Wastewater agency hopes to reduce pollution from sludge burning
The Metropolitan Council will spend $19 million in order to upgrade the Seneca wastewater plant in Eagan, Minn. The new upgrades will attempt to reduce pollution by way of sludge burning and will replace outdated components.
The new injection of funding was approved on Feb. 27, 2018, and will also allow the plant to become compliant with newer air emissions standards. While the Metropolitan Council is responsible for treating wastewater sourced from Minneapolis and St. Paul, Minn., the Seneca plant primarily processes waste from the cities of Bloomington, Eagan, Burnsville and Savage in Minnesota.
Before the passing of these new upgrades, the Seneca plant was one of 40 wastewater plants throughout the country that was not compliant with newer standards put forth by the U.S. Environmental Protection Agency. Specifically, the plant will eradicate its archaic sewage sludge incinerator processes.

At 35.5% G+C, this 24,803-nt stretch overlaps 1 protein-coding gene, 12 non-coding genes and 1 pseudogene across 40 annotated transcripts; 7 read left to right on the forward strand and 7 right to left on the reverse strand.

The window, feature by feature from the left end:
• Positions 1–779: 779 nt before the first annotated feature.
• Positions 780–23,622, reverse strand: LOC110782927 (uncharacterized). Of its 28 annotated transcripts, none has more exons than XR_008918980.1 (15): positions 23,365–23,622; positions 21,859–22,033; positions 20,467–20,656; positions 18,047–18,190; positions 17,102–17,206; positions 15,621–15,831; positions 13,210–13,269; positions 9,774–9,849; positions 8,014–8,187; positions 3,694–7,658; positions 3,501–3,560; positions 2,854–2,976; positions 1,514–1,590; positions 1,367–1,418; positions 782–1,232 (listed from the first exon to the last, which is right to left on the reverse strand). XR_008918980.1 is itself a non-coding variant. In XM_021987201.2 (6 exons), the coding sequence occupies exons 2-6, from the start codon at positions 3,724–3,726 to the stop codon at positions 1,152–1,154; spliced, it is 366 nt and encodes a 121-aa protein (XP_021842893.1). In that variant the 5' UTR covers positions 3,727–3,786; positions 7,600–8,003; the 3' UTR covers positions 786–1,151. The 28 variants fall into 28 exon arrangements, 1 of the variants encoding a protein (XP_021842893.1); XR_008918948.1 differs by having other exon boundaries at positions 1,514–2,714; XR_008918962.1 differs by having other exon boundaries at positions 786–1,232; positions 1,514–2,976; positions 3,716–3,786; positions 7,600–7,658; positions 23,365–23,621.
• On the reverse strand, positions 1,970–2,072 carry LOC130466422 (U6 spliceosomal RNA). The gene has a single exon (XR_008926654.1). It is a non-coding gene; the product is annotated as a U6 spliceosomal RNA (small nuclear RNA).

“We’ve demonstrated compliance with our requirements for sewage sludge incinerators,” said Rene Heflin, manager of plant engineering technical services for The Metropolitan Council. “We’re operating very well and able to meet our emissions limits.”
The plant will also use the funding to become more energy efficient and replace a multilevel roof and gravity system. The Metropolitan Council, which oversees several areas of water infrastructure in the region, will also upgrade the Metropolitan Plant facility and will rehab its system of interceptors.